Pyrolytic carbon (PyC) coatings prepared by chemical vapor deposition were irradiated by 300 keV Ar+ ions. Then, atomic force microscopy, synchrotron-based grazing incidence X-ray diffraction, Raman spectroscopy, X-ray photoemission spectroscopy, and transmission electron microscopy were employed to study how Ar+ irradiation affects the microstructure of PyC, including the microstructural damage mechanisms and physics driving these phenomena. The 300 keV Ar+ ion irradiation deteriorated the structure along the c-axis, which increased the interlayer spacing between graphene layers. With increasing irradiation dose, the density of defect states on the surface of PyC coating increases, and the basal planes gradually loses their initial ordering resulting in breaks in the lattice and turbulence at the peak damage dose reaches 1.58 displacement per atom (dpa). Surprisingly, the PyC becomes more textured as it becomes richer in structural defects with increasing irradiation dose.

Feng, Shanglei; Yang, Yingguo; Li, Li; Zhang, Dongsheng; Yang, Xinmei; Bai, Shuo; Xia, Huihao; Yan, Long; Huai, Ping; Zhou, Xingtai

2015-03-01

244

Enhancement of impact-induced mechanoluminescence by swift heavy ion irradiation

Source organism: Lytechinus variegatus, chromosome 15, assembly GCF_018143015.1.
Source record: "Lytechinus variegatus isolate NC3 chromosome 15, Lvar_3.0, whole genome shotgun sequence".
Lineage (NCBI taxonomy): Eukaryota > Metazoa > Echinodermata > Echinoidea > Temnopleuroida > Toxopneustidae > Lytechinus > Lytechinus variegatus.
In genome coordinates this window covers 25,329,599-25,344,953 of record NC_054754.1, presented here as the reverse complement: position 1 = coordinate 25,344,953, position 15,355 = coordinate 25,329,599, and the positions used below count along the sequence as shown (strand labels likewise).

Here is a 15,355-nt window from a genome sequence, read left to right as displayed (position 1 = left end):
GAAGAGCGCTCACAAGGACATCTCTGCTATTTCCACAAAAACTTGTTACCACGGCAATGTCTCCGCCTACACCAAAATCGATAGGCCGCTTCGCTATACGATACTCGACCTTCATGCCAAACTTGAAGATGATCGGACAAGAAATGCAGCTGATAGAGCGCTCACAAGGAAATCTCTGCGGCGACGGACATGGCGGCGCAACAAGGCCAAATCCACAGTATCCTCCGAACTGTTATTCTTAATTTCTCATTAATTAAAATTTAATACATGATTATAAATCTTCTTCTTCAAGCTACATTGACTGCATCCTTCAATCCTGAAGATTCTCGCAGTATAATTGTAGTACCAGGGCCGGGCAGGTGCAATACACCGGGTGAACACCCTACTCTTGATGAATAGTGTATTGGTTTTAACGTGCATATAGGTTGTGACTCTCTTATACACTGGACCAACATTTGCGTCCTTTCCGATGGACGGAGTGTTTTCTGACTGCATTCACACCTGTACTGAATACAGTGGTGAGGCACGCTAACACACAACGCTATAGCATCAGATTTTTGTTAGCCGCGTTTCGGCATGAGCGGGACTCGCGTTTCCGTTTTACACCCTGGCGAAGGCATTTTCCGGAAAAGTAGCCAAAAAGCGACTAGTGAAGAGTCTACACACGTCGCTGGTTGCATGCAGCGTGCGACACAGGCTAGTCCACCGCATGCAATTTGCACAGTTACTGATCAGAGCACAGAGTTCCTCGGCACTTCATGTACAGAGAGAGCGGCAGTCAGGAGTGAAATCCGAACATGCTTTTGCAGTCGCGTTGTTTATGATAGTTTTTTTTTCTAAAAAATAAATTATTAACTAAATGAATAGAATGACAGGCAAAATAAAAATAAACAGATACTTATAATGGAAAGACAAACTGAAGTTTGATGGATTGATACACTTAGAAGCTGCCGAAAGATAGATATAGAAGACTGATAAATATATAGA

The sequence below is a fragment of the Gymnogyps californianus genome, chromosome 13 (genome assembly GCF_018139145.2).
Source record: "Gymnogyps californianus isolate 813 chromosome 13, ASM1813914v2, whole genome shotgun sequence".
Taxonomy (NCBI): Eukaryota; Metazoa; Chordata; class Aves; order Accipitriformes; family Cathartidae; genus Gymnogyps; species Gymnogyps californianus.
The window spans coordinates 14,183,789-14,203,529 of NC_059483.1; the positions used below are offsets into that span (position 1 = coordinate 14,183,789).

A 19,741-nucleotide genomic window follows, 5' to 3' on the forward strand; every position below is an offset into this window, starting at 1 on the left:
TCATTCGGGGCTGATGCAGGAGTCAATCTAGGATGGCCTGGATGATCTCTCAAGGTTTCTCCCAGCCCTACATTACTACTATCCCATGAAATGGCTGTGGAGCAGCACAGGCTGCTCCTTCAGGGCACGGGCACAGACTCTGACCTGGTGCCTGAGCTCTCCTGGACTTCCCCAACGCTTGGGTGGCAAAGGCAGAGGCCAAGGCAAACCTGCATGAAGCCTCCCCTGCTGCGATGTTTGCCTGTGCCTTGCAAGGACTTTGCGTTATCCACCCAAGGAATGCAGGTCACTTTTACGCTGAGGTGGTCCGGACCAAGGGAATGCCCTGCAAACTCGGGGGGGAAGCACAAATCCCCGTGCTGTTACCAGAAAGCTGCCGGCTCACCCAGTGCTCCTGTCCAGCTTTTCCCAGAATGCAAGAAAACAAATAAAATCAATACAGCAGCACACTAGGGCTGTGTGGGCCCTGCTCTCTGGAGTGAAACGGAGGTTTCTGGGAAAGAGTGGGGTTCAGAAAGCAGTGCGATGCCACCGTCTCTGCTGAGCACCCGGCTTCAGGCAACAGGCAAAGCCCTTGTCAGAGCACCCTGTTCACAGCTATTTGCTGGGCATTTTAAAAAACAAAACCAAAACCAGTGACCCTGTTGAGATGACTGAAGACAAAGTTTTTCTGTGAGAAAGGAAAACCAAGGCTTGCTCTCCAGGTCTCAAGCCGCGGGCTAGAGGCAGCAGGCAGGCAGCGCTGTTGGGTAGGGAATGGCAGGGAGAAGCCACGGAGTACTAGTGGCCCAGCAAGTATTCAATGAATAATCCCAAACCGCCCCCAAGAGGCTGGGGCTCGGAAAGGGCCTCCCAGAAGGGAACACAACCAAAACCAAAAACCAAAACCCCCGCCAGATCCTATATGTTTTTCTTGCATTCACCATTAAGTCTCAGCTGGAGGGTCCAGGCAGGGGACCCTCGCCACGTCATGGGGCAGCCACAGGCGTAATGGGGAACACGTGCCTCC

NASA Astrophysics Data System (ADS)

In this Letter, we report a strategy using swift heavy ion (SHI) irradiation to enhance the impact-induced mechanoluminescence (ML) in ML materials. The impact-induced ML intensity of CaSrAl2Si2O8:Eu2+ was enhanced by about one order of magnitude by using SHI irradiation. Furthermore, the enhancement was found to depend on electronic stopping power and irradiation fluence. The density of traps of a type suitable for impact-induced ML is considered to be increased by the SHI irradiation, resulting in the impact-induced ML enhancement.

Zhan, T. Z.; Xu, C. N.; Yamada, H.; Terasawa, Y.; Zhang, L.; Iwase, H.; Kawai, M.

2012-01-01

245

Hardening of Al-Cu-Mg alloy by energetic ion irradiation  

NASA Astrophysics Data System (ADS)

We irradiated Al-Cu-Mg alloy with 10 MeV iodine ions at room temperature and measured the surface microhardness. We analyzed the microstructure using a three-dimensional atom probe. Irradiation for 3.5 h led to an increase in hardness comparable to that obtained after 4 days of aging at 423 K. Precipitates of about 2.9 nm in diameter were distributed homogeneously over the irradiated region. The nanometer-sized precipitates produced by the irradiation caused a remarkable increase in hardness.